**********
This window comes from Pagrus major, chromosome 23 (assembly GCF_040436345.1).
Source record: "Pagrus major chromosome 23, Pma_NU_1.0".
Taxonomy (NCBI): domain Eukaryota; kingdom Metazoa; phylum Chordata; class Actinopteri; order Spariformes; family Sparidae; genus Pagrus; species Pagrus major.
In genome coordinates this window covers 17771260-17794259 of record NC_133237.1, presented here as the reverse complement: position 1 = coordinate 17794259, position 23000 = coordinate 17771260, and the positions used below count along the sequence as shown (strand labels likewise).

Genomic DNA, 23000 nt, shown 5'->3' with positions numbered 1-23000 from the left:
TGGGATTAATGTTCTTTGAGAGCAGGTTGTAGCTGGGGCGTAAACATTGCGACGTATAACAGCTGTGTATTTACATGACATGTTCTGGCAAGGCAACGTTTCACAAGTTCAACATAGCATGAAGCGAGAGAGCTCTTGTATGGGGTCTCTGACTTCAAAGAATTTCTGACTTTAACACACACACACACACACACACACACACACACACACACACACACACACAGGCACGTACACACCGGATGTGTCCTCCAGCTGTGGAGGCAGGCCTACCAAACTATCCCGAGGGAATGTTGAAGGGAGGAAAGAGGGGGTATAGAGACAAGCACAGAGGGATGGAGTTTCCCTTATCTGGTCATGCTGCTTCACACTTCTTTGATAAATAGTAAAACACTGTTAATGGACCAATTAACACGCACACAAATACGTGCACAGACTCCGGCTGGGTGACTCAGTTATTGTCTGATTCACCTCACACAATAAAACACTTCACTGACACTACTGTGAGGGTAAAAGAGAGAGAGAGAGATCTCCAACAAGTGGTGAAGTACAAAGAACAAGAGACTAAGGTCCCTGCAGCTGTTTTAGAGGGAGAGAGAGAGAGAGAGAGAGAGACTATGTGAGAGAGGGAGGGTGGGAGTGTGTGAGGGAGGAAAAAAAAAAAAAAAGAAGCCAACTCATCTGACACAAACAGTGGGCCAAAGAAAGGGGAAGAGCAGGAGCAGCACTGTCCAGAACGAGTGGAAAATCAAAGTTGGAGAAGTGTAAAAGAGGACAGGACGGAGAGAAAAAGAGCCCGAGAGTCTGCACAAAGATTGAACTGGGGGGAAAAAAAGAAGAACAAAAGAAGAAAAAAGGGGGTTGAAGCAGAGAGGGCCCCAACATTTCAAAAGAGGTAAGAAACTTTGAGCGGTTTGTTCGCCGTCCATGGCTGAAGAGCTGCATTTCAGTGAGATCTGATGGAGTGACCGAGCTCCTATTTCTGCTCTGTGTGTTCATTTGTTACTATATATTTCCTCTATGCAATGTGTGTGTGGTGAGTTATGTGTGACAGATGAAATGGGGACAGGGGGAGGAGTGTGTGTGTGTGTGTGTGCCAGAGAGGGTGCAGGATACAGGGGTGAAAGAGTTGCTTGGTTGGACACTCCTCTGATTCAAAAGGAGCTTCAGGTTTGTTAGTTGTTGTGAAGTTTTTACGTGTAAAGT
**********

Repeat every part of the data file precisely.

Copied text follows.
This window comes from Pagrus major, chromosome 23 (assembly GCF_040436345.1).
Source record: "Pagrus major chromosome 23, Pma_NU_1.0".
Taxonomy (NCBI): domain Eukaryota; kingdom Metazoa; phylum Chordata; class Actinopteri; order Spariformes; family Sparidae; genus Pagrus; species Pagrus major.
In genome coordinates this window covers 17771260-17794259 of record NC_133237.1, presented here as the reverse complement: position 1 = coordinate 17794259, position 23000 = coordinate 17771260, and the positions used below count along the sequence as shown (strand labels likewise).

Genomic DNA, 23000 nt, shown 5'->3' with positions numbered 1-23000 from the left:
TGGGATTAATGTTCTTTGAGAGCAGGTTGTAGCTGGGGCGTAAACATTGCGACGTATAACAGCTGTGTATTTACATGACATGTTCTGGCAAGGCAACGTTTCACAAGTTCAACATAGCATGAAGCGAGAGAGCTCTTGTATGGGGTCTCTGACTTCAAAGAATTTCTGACTTTAACACACACACACACACACACACACACACACACACACACACACACACACAGGCACGTACACACCGGATGTGTCCTCCAGCTGTGGAGGCAGGCCTACCAAACTATCCCGAGGGAATGTTGAAGGGAGGAAAGAGGGGGTATAGAGACAAGCACAGAGGGATGGAGTTTCCCTTATCTGGTCATGCTGCTTCACACTTCTTTGATAAATAGTAAAACACTGTTAATGGACCAATTAACACGCACACAAATACGTGCACAGACTCCGGCTGGGTGACTCAGTTATTGTCTGATTCACCTCACACAATAAAACACTTCACTGACACTACTGTGAGGGTAAAAGAGAGAGAGAGAGATCTCCAACAAGTGGTGAAGTACAAAGAACAAGAGACTAAGGTCCCTGCAGCTGTTTTAGAGGGAGAGAGAGAGAGAGAGAGAGAGACTATGTGAGAGAGGGAGGGTGGGAGTGTGTGAGGGAGGAAAAAAAAAAAAAAAGAAGCCAACTCATCTGACACAAACAGTGGGCCAAAGAAAGGGGAAGAGCAGGAGCAGCACTGTCCAGAACGAGTGGAAAATCAAAGTTGGAGAAGTGTAAAAGAGGACAGGACGGAGAGAAAAAGAGCCCGAGAGTCTGCACAAAGATTGAACTGGGGGGAAAAAAAGAAGAACAAAAGAAGAAAAAAGGGGGTTGAAGCAGAGAGGGCCCCAACATTTCAAAAGAGGTAAGAAACTTTGAGCGGTTTGTTCGCCGTCCATGGCTGAAGAGCTGCATTTCAGTGAGATCTGATGGAGTGACCGAGCTCCTATTTCTGCTCTGTGTGTTCATTTGTTACTATATATTTCCTCTATGCAATGTGTGTGTGGTGAGTTATGTGTGACAGATGAAATGGGGACAGGGGGAGGAGTGTGTGTGTGTGTGTGTGCCAGAGAGGGTGCAGGATACAGGGGTGAAAGAGTTGCTTGGTTGGACACTCCTCTGATTCAAAAGGAGCTTCAGGTTTGTTAGTTGTTGTGAAGTTTTTACGTGTAAAGT